Minnesota is expected to complete its current fiscal biennium in June with $678 million left on the bottom line, according to the November budget forecast released Friday.
This takes in account the $334 million that will be automatically transferred to the state’s budget reserve as required by law. This action will bring the state’s budget reserve to $1.9 billion, just shy of its $2 billion statutory goal.
The news led talks to resume around the possibility of a special session before Christmas and potentially deliver Minnesota’s rural school districts the Ag2School 40 percent bond credit program for farmland.
Special Session in December
Major political players in St. Paul are targeting Dec. 20 as the date to come in and tackle some of the major unresolved issues from this year. Those include the tax bill, the bonding bill and a new proposal to buy down insurance premiums for those buying health coverage through MNSure’s individual market.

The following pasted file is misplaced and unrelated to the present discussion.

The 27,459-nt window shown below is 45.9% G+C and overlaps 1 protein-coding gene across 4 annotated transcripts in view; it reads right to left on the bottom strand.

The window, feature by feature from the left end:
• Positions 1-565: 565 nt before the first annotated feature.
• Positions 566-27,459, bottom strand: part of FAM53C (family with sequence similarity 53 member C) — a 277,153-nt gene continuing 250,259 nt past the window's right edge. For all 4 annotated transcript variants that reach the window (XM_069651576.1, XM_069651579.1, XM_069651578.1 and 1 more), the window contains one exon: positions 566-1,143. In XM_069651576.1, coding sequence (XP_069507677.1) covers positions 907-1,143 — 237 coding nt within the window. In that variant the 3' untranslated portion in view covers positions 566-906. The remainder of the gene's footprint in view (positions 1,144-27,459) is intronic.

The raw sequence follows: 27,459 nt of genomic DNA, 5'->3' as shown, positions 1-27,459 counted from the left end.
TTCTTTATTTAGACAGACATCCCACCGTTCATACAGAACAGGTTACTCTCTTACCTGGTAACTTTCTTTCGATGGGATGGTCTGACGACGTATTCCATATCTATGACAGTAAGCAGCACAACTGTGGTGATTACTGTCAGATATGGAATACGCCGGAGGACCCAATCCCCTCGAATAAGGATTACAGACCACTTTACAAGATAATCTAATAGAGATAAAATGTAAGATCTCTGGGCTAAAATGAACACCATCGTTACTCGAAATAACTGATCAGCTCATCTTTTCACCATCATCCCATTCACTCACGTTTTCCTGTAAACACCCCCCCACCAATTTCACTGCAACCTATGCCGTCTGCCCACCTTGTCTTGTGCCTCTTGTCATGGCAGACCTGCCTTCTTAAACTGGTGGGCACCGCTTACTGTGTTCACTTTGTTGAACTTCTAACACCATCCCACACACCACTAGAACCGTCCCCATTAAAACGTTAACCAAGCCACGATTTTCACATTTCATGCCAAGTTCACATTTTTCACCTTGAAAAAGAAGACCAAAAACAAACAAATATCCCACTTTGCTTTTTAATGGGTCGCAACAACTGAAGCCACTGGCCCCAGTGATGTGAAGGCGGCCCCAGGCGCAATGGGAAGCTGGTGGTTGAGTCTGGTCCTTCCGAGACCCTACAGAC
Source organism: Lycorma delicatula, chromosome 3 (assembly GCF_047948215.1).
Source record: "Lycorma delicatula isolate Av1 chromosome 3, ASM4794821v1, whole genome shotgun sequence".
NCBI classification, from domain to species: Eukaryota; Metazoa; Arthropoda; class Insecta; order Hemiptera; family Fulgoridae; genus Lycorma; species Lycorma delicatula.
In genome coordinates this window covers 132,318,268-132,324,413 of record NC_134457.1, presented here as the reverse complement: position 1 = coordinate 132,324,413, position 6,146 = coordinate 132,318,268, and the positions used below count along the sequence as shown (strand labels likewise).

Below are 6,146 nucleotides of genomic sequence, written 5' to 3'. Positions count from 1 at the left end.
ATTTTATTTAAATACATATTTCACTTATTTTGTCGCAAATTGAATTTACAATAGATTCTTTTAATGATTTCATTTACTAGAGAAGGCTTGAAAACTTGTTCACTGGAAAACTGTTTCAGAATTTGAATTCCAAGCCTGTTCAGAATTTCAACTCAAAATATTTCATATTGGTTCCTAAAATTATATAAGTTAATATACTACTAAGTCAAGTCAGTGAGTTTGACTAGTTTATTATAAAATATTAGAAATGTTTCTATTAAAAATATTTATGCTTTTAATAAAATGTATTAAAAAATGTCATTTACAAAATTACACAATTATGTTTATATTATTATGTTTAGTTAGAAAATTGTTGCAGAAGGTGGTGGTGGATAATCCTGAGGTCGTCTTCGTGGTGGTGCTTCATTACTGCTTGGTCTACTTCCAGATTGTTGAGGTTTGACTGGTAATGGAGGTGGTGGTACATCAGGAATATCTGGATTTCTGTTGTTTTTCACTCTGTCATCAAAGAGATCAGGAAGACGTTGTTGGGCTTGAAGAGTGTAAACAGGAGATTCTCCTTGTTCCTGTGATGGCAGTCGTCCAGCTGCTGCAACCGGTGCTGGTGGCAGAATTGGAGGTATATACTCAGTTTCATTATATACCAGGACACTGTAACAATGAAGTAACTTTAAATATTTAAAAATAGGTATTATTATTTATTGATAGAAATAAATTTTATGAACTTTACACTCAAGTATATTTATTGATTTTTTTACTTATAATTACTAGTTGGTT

The tax bill is the most significant piece for rural school districts as it contains the Ag2School program.
Inside the Forecast
The forecast shows a $736 million surplus for the next fiscal biennium (FY 18-19). When added to the $678 million current fiscal year projected surplus , the total surplus reaches the “$1.4 billion” figure shared in some media headlines. It’s important to to note that a significant portion of the $1.4 billion surplus figure is one-time money carried forward from the current fiscal year.
There’s also no inflationary assumption built into the forecast. If the state applied an estimated CPI factor into the forecast, the FY 18-19 surplus shrinks to $87 million.
The latest forecast shows a $1.5 billion surplus for the tails of FY 2020-21, with no inflationary factor. When factoring in inflation, the figure could actually look like a deficit.
The bottom line is that while the headline numbers look good, there’s still a lot of uncertainty about the economy moving forward. The current forecast assumes GDP growth just above 2 percent for the foreseeable future instead of figures north of 3 percent that were hoped for a year ago.